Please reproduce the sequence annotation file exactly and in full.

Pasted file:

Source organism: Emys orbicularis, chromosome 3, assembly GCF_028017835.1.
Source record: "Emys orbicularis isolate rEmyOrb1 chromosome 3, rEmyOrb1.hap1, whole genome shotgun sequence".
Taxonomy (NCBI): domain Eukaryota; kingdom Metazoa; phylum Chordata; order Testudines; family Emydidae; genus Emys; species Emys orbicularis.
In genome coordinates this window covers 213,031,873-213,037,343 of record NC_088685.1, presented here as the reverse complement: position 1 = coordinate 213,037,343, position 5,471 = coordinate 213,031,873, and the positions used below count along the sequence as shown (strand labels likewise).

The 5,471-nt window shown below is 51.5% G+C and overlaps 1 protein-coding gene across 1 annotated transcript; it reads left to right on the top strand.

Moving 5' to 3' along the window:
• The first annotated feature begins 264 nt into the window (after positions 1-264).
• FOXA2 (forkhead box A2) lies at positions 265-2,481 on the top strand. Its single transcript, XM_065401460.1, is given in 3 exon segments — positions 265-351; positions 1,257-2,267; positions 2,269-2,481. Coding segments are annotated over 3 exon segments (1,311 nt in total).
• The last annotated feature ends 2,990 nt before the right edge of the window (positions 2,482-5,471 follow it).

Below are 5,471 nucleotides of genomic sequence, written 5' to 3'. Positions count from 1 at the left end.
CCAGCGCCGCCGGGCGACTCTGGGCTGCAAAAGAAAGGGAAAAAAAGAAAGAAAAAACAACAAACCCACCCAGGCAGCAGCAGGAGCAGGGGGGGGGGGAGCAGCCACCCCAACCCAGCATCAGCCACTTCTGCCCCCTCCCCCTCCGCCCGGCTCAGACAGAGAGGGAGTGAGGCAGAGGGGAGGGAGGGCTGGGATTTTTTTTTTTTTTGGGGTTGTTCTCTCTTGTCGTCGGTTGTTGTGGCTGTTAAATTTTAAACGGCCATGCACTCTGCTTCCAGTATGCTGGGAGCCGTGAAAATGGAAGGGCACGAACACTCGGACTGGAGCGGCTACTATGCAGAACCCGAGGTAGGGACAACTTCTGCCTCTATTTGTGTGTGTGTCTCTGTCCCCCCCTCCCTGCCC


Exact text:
Source organism: Emys orbicularis, chromosome 3, assembly GCF_028017835.1.
Source record: "Emys orbicularis isolate rEmyOrb1 chromosome 3, rEmyOrb1.hap1, whole genome shotgun sequence".
Taxonomy (NCBI): domain Eukaryota; kingdom Metazoa; phylum Chordata; order Testudines; family Emydidae; genus Emys; species Emys orbicularis.
In genome coordinates this window covers 213,031,873-213,037,343 of record NC_088685.1, presented here as the reverse complement: position 1 = coordinate 213,037,343, position 5,471 = coordinate 213,031,873, and the positions used below count along the sequence as shown (strand labels likewise).

The 5,471-nt window shown below is 51.5% G+C and overlaps 1 protein-coding gene across 1 annotated transcript; it reads left to right on the top strand.

Moving 5' to 3' along the window:
• The first annotated feature begins 264 nt into the window (after positions 1-264).
• FOXA2 (forkhead box A2) lies at positions 265-2,481 on the top strand. Its single transcript, XM_065401460.1, is given in 3 exon segments — positions 265-351; positions 1,257-2,267; positions 2,269-2,481. Coding segments are annotated over 3 exon segments (1,311 nt in total).
• The last annotated feature ends 2,990 nt before the right edge of the window (positions 2,482-5,471 follow it).

Below are 5,471 nucleotides of genomic sequence, written 5' to 3'. Positions count from 1 at the left end.
CCAGCGCCGCCGGGCGACTCTGGGCTGCAAAAGAAAGGGAAAAAAAGAAAGAAAAAACAACAAACCCACCCAGGCAGCAGCAGGAGCAGGGGGGGGGGGAGCAGCCACCCCAACCCAGCATCAGCCACTTCTGCCCCCTCCCCCTCCGCCCGGCTCAGACAGAGAGGGAGTGAGGCAGAGGGGAGGGAGGGCTGGGATTTTTTTTTTTTTTGGGGTTGTTCTCTCTTGTCGTCGGTTGTTGTGGCTGTTAAATTTTAAACGGCCATGCACTCTGCTTCCAGTATGCTGGGAGCCGTGAAAATGGAAGGGCACGAACACTCGGACTGGAGCGGCTACTATGCAGAACCCGAGGTAGGGACAACTTCTGCCTCTATTTGTGTGTGTGTCTCTGTCCCCCCCTCCCTGCCC